Themes and Meanings
In “Two Brothers,” Brian Evenson portrays the devastating effects of religious fanaticism in the life of one family. Daddy Norton’s self-appointed status as a prophet and visionary has catastrophic consequences on all the members of his family. By refusing to allow his family to call for an ambulance when he falls and suffers a compound fracture to his leg, he condemns himself to suffer an excruciating death. Claiming that he has foreseen this event and learned God’s intentions, Daddy Norton assembles his family around him and uses the opportunity of his accident to effect a moral and religious lesson. He asks his wife to bring him the book of the Holy Word, the volume in which he has recorded his prophecies and inspired words.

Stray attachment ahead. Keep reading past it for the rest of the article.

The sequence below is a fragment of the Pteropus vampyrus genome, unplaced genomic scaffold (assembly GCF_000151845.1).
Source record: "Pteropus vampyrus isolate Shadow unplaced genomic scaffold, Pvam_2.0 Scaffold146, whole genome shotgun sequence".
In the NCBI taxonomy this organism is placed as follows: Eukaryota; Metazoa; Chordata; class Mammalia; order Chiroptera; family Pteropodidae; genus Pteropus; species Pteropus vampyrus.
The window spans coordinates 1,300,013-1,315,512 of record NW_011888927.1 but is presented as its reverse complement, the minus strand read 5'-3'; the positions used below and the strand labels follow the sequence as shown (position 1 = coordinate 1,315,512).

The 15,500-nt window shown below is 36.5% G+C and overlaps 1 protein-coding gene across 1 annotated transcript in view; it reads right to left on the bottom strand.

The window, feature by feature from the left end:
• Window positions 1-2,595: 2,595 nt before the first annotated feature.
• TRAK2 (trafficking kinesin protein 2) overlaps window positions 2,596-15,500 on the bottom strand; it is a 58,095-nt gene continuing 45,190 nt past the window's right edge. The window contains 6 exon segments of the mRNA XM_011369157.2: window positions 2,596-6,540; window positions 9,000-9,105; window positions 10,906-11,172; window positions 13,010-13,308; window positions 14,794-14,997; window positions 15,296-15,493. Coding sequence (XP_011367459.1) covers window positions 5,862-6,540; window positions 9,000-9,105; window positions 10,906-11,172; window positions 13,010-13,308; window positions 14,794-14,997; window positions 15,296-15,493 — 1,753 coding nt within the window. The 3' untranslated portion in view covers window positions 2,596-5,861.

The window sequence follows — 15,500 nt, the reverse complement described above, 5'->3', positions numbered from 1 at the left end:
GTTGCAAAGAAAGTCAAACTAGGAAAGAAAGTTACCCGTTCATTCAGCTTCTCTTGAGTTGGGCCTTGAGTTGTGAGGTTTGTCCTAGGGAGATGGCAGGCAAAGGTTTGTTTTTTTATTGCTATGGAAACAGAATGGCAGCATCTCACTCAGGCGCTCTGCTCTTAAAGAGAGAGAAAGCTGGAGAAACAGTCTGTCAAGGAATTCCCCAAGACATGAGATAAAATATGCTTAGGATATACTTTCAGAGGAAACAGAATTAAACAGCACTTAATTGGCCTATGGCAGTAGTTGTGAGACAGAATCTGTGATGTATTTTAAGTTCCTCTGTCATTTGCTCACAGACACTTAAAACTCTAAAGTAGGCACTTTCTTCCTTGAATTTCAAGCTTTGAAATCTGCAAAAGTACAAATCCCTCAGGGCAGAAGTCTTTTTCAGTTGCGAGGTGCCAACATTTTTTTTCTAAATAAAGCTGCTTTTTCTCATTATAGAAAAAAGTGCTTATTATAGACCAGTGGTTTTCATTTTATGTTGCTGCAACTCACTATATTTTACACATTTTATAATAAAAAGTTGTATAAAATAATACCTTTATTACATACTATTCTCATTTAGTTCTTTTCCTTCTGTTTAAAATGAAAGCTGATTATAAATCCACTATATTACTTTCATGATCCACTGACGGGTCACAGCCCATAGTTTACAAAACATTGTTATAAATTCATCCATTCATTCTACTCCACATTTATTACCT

As the brief scenes leading up to his death poignantly reveal, Daddy Norton’s religious fanaticism dominates every aspect of his family’s lives. The exhortation to live not by bread but by the word of God lies at the heart of Daddy Norton’s refusal to allow his wife to prepare a meal for his two sons as the day drags on. Theron’s hunger is seen as a sign of moral weakness and evokes threats and condemnation from Mama. Consumed by religiosity, Daddy Norton and his wife view their children as sinners rather than as children. It is noteworthy that the author never reveals the ages of Theron or Aurel. Evenson portrays a world in which the age of the two boys, their situation as children, is irrelevant. They are only sinners, the...
(The entire section is 606 words.)